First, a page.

Crafts 'n Coffee

Tinsel Tuesdays: Create a Coastal Christmas with a Driftwood Topiary

Summertime is a good time to feature a driftwood Christmas craft, like this Driftwood Topiary Cone. If you don’t have a trip to the beach on your summer agenda, not to worry – I’ll let you in on our little secret for finding inexpensive driftwood pieces. Bits of Spanish moss, berries, and a string of mini lights dress up the Driftwood Cone. For a coastal themed Christmas, how about decorating it with seashells and a starfish up on top? Here’s how to craft a Driftwood Christmas Tree.

Driftwood Christmas Cone by Kathleen George.

To make a Driftwood Cone, you’ll need:

*You can buy driftwood in craft stores, and also shop online. Or, do what we did and purchase a driftwood garland that you can disassemble. I found our garland at Marshalls, and right now, Pottery Barn has Driftwood Garlands on sale for $12.99 (originally $29.50).

To make a Driftwood Cone:

1. Carve an opening in the bottom of the cone to house the battery box for the lights. Using a sharp pencil, trace around the box on the bottom center of the cone. Using the tip of the serrated knife, cut along this outline, about 1” deep. Dig out your opening using the teaspoon. Test fit the battery box to be sure it fits, and make adjustments as needed.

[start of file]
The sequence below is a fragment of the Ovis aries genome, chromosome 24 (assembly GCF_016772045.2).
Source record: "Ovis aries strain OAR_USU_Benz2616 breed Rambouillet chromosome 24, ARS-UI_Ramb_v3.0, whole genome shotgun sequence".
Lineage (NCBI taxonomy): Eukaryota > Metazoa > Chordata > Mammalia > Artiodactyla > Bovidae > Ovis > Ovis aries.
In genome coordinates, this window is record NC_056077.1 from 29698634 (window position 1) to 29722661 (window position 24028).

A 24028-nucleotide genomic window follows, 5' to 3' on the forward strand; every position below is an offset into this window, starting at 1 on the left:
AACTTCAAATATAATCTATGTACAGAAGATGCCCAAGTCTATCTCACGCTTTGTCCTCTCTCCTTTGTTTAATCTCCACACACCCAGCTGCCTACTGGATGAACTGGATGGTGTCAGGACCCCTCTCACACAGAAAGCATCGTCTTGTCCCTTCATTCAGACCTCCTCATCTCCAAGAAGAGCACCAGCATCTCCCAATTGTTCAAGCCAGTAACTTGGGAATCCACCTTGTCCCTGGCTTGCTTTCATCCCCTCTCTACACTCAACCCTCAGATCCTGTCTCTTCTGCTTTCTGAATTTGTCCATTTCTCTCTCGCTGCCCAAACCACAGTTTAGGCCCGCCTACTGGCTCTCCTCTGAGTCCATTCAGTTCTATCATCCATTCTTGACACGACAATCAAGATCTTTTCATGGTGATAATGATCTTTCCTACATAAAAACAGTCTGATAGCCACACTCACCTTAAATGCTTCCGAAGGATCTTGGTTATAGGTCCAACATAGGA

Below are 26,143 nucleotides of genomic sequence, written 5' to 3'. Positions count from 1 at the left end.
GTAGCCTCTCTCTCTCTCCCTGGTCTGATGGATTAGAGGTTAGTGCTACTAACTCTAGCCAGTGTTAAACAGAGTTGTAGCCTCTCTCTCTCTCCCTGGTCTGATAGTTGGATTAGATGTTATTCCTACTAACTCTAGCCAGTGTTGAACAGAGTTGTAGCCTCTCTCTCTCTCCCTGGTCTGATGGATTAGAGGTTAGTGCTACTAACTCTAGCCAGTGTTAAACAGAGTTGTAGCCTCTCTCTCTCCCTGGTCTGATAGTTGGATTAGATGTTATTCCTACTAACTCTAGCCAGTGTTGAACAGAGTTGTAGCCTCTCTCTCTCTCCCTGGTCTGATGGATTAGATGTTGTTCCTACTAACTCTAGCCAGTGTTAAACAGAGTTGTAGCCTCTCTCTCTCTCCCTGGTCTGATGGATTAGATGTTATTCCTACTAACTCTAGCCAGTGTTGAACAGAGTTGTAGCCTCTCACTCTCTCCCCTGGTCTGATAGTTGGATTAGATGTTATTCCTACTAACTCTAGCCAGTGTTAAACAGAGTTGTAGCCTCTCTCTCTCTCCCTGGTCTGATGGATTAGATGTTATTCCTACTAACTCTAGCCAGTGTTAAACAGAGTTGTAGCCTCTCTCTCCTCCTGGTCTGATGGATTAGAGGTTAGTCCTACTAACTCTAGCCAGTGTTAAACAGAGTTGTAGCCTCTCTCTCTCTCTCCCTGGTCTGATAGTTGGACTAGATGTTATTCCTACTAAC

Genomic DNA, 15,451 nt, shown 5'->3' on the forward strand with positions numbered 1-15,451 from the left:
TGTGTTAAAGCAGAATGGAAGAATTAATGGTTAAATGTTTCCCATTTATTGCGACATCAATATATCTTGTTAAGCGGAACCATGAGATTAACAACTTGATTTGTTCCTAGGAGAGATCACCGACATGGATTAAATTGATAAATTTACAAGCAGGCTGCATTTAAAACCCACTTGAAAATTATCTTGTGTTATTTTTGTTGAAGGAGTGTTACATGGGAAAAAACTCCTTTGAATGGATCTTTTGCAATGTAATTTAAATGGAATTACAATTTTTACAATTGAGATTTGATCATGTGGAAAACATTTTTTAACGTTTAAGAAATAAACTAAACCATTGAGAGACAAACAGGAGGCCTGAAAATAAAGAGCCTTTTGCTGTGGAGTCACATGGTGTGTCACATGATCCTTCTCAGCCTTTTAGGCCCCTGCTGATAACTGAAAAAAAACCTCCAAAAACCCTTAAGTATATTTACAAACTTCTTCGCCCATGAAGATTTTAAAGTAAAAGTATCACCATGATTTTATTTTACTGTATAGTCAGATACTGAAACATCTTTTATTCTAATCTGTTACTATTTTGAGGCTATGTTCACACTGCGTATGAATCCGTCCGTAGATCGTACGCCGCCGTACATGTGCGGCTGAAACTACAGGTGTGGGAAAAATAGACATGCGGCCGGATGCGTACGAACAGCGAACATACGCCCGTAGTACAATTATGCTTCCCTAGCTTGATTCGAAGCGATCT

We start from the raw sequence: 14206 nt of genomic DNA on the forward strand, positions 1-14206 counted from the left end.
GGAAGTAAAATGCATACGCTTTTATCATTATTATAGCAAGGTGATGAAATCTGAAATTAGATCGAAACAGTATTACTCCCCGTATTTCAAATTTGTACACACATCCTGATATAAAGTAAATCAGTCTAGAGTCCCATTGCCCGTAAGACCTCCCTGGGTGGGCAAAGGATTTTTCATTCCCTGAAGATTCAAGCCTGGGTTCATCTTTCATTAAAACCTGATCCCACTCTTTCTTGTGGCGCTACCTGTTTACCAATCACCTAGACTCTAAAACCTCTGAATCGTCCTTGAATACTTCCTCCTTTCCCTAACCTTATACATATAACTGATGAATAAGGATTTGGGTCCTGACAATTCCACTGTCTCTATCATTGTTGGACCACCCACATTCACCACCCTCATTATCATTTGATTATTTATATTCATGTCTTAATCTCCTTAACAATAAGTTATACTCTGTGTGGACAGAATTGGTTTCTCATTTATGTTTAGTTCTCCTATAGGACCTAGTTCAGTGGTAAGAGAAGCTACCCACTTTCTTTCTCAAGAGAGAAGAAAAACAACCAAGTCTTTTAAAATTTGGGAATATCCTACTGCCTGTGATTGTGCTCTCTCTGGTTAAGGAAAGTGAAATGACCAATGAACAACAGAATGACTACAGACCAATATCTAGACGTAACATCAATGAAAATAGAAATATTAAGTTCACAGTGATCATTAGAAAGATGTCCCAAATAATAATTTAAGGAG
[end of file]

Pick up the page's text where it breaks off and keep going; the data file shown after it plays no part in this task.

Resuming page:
2. Using the knife, cut a narrow groove along the bottom of the cone for the wire.

3. Place the battery box in the hole, and secure with a single piece of duct tape. Be sure to leave the on-off switch uncovered. Note: You will be able to change the batteries by removing the duct tape and the box, and then taping it back in place.

4. Cut floral wire into 1” lengths, and bend each piece over a pencil to create a “u”. Loosely wind the lights around the cone, using the u-shaped wires to hold the wire in place.

Spanish moss will help to fill in any gaps between the driftwood pieces.

5. Sort your driftwood, saving the smaller pieces of driftwood for the top of the cone. Glue a row of larger driftwood pieces around the bottom of the cone. As you work, adjust the lights so that they are not covered by the driftwood. Don’t worry if the cone shows through, as you’ll cover these spaces with Spanish moss later.

6. Glue on a second row of driftwood, overlapping the first and making sure that the lights are not covered. Continue gluing on rows of driftwood till the cone is covered.

7. Using the tip of the knife, tuck bits of Spanish moss between the driftwood pieces. Glue on berries.

If you like a natural look for Christmas, think about pairing the Driftwood Cone with the Birch Bark Topiary I featured last Christmas.

Birch Bark Christmas Topiary by Kathleen George.

Or, add in the Birch Bark Centerpiece, too.

Birch Bark Candle Cube designed by Diane Flowers.

When you decorate for Christmas, do you have a theme in mind? Have you ever created a coastal Christmas theme?

Happy crafting.

Sharon